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What Is Vancouver's Leaky Condo Crisis?

Leaky Condo Crisis Overview

If you know someone who has lived in a Vancouver condo, chances are they were affected by the Leaky Condo Crisis. Beginning in the 1980s, Vancouver’s Leaky Condo Crisis caused damage to apartment buildings over 3 decades, with many still in need of repair today.

At the height of these repairs in 2008, it was estimated that there were a total of 72,193 leaky strata units - accounting for nearly 50% of all the condominiums built in BC since 1985. The accumulated cost of all these repairs amounted to over 1 billion dollars, and the crisis overall cost the provincial economy an estimated 5 billion dollars. However, the irresponsibility which caused this crisis, and its avoidability, may be even more shocking than the billions of dollars it cost to fix.

How did this happen?

The buildings affected during this crisis were typically 3-4 storey wood framed strata units clad with acrylic stucco (a dense construction material used to coat walls). The cause of this crisis can be attributed to the poor design, installation, and subsequent failure of the building envelope during the 30 year period of rapid construction in Vancouver. The influx of low-skilled labourers during this period resulted in many mistakes in the construction of condo complexes. Specifically, unsealed joints or small holes in the building’s waterproof membrane allowed for the effects of weather to penetrate the insides of buildings.

The lack of any drainage system in the building envelope, combined with the unbreathable nature of stucco, trapped moisture in the walls and roofs of Vancouver condos, invisible to occupants and passers-by until it was too late. Over time, the unbalanced build-up of water and moisture within the condo's envelopes began to rot the sheathing and structure, causing permanent damage.

What Was Wrong With the Design?

Another contributing factor to this crisis was the combination of the disconnect between the architectural design and construction of these condos, and their appropriateness for the Vancouver climate. Inspired by condo design that was popular in Los Angeles California (where rain and moisture build-up was not a problem), architects applied similar designs to the Vancouver market. These L.A. condos had no rain screen, and little to no overhang to protect the building exterior from moisture, thankfully any moisture build-up would dry out rapidly because of the very warm climate. However, this was not the case in British Columbia’s rainy oceanic climate where once moisture got past the waterproof membrane in condo units, it never left. Balancing construction schedules, materials, and applying the available knowledge of time are all constant considerations in building design - and the architects of Vancouver’s Leaky Condo Crisis certainly didn’t set out to design inappropriate building envelopes however, their short-sightedness led to some very expensive lessons learned.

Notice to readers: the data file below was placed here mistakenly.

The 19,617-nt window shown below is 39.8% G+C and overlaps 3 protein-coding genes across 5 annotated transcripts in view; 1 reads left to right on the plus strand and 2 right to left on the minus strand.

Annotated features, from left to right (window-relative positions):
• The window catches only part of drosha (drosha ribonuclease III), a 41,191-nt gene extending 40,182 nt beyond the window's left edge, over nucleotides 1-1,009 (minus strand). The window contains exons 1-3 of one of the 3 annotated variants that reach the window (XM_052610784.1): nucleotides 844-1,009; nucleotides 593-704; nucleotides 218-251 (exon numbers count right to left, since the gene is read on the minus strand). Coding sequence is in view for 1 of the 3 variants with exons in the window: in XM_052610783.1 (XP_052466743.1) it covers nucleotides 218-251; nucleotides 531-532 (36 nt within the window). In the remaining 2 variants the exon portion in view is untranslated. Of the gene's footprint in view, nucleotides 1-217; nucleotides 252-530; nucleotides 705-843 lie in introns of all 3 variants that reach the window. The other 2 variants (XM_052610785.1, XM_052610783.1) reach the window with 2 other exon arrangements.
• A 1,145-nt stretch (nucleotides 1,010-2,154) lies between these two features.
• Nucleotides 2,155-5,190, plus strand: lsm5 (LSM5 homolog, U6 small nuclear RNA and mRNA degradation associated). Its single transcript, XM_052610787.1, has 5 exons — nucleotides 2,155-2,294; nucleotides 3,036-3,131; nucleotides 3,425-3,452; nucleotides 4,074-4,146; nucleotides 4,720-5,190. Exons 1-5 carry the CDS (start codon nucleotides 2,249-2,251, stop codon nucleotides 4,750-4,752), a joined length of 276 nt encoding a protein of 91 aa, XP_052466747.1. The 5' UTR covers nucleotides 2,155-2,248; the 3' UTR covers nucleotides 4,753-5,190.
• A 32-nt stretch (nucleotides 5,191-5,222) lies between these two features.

The effects of Vancouver’s Leaky Condo Endemic stretched far beyond the unsightly waterproof tarps that draped leaking buildings. Some extreme cases of leaking damaged condominiums so badly that the structural integrity of the entire complex was compromised. Also, as a result of mold growth in building envelopes, many units became uninhabitable as they posed a health risk. In the years following the discoveries of these leaky condominiums, hundreds of lawsuits were filed against developers, architects, and contractors who were responsible for the flaws in the design and construction of these buildings.

Official investigations were also launched by the Canadian Mortgage and Housing Corporation and former Premier Dave Barrett to find the root cause of the crisis and enact future preventative legislation. These inquiries led to higher construction, material, inspection, and design standards along with improvements to the province's building code which still exist today.

Overall, the effects of Vancouver’s Leaky Condo Crisis still exist today with an estimated 200 buildings that may need further repairs despite the thousands of previous repairs over the last 2 decades. The quality of construction in many of these buildings was so flawed that they may never be able to fully recover from the years of moisture damage. Vancouver architects and engineers have certainly learned their lesson and adapted the design of condominiums to be better suited towards the rainy British Columbia climate. However, this does not mean that moisture intrusion in building envelopes is gone forever, especially in the wet climate of Vancouver BC.

Moving Forward

Like the mythical Phoenix which after a fire re-emerges stronger than ever, Vancouver’s housing industry has been born again. After the Leaky Condo Crisis, attention from the government, developers, and contractors has led to one of the most robust building enclosure communities in North America. This has paved the way for the adoption of net-zero emissions, passive house standards, and ultimately BC’s Energy Step Code. It has also propelled Green Buildings and Construction to become the #1 employer in Vancouver’s Green Economy. There is a community of building enclosure professionals that are already educated, field-tested, and have completed research projects on how to meet our next challenge of low carbon, energy-efficient, and non-leaky building enclosures. It is quite noticeable that many organizations engaged in the local Vancouver construction industry do not want to discuss the Leaky Condo Crisis. However, we feel that one must understand the history to be able to move forward with innovative solutions that will be needed for the challenges ahead.


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